BLOG: My role as a Research Practitioner for Rheumatology at the MRI and Trafford General
Author: JoAnn Nicholson
Getting into the role of research
I had worked in the
Research Office as a research support officer for a few years
approving research studies and always enjoyed reading about the
various studies that were happening across the Trust. I have
diabetes and participated in a couple of studies as a patient and
felt this is what I wanted to do, be part of the front end of
I spoke to a few
Trial Coordinators and
Divisional Research Managers about other research roles I could
do. I also discussed this with my line manager at my annual
appraisal and luckily my manager supported me in my aspirations for
a career change and I was able to arrange a couple of mornings and
afternoons shadowing research coordinators. I observed them going
about their role: from patient contact to the administrative side
to see if it was something I wanted to do, and more
importantly, could do.
The administration side of the role I could definitely do as I
love my processes and planning! But, I was unsure if the patient
role would suit me. Would I be able to sell a
study to a patient? Would I be able to empathise? And, more
importantly, would I be too squeamish?
The defining moment for me was when I shadowed my colleagues at
Royal Manchester Eye Hospital and watched ground-breaking treatment
up close. I didn't feel squeamish. I was totally enthralled
and fascinated by the procedure and a few weeks after, I was able
to see the impact this had had on each patient, the joy that they
had better vision and the difference it made to their lives.
I was full of enthusiasm, knowing that this is what I wanted to
do. I knew it wouldn't all be big impact results, and that most
studies don't involve pioneering procedures on the day but it had
confirmed that I wanted to have the patient contact, to be
involved, however briefly, in patients' lives.
I applied for the rheumatology role as it offered the best of
both worlds: patient contact and administration. I had no knowledge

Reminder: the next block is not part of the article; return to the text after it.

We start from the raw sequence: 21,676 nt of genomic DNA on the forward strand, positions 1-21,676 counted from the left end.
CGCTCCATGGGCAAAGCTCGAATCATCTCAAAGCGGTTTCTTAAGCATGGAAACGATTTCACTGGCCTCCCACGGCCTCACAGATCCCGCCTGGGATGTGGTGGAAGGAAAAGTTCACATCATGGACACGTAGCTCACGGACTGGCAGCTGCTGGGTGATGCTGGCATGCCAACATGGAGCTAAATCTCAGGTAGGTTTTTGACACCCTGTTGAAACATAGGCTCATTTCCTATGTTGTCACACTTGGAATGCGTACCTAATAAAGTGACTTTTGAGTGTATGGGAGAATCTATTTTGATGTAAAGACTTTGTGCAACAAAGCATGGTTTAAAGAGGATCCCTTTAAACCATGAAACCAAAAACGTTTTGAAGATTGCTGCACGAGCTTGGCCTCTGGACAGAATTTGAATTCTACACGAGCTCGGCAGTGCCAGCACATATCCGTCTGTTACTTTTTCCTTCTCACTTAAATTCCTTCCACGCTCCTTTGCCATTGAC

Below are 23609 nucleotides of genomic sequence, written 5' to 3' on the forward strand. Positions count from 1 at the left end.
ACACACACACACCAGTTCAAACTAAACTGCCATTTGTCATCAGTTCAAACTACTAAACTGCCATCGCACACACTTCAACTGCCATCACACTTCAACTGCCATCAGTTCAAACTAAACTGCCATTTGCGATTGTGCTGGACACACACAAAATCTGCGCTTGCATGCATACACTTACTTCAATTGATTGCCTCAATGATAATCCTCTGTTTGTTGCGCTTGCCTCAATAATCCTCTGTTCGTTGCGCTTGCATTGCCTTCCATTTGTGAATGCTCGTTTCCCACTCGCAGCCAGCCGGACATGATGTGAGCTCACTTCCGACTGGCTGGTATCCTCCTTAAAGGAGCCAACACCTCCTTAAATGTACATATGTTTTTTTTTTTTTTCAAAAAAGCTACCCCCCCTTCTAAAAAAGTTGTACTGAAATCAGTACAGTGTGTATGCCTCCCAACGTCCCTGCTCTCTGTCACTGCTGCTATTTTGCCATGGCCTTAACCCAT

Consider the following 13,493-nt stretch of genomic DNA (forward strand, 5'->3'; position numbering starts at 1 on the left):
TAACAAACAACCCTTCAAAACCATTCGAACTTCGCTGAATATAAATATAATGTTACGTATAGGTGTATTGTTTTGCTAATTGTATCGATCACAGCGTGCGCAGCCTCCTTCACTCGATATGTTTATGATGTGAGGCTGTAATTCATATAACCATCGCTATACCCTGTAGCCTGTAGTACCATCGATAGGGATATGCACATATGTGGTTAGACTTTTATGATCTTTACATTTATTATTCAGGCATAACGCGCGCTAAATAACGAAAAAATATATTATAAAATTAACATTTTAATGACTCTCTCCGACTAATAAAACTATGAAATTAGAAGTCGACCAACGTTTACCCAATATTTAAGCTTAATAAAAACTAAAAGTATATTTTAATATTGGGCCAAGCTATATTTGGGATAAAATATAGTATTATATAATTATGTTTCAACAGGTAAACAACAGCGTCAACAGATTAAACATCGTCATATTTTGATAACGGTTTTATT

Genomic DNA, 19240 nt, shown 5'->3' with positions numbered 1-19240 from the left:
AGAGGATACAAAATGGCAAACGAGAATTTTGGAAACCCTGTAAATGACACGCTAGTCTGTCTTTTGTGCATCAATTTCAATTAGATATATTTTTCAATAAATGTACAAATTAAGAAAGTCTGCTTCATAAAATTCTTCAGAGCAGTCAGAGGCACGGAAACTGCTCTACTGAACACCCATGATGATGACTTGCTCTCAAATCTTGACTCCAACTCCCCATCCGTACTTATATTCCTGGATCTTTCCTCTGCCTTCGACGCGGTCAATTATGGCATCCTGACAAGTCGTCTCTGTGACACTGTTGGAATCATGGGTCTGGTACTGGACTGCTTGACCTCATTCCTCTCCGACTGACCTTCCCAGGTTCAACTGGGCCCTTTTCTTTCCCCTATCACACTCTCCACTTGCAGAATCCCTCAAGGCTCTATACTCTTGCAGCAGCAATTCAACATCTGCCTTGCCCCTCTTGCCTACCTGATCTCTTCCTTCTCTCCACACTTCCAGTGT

of rheumatology, other than thinking it was just about aching bones
and deformed hands! I got the job and was so pleased to get the
opportunity to have patient contact and learn new things.
It has been a huge learning curve and still is. I am
constantly learning about all the different complexities of
rheumatologic diseases, the medication prescribed and the effect
that the disease(s) have on patients' lives and their families.
I had to learn to be a phlebotomist as some of the studies
involve blood testing. I have learnt about centrifuges, spinning
bloods and freezing samples, approaching patients and data
collection - all new skills.
Working across two sites:
The role involves me working across two Central Manchester
University Hospitals NHS Foundation Trust sites: Manchester Royal
Infirmary (MRI) for three days a week and Trafford General Hospital
for the other two days per week.
As I am not clinical, I am not usually involved in clinical drug
trials. I mainly oversee observational studies: generally
recruiting the patient, taking samples and completing
questionnaires. I enjoy the variety of each setting, both totally
MRI has eight consultants, four registrars, three nurse
specialists, four dedicated research nurses, one clinical trial
assistant and a clinical trial coordinator.
Here we have a large cohort of patients and because research is
now well established at the
Kellgren Centre, staff are happy to be approached by patients,
colleagues and other staff members, about research studies that may
be of interest to them and that they are eligible for. At MRI, a
lot of the processes were established and in place and I just
slotted in, helping with the already established studies and
forging my place within the team.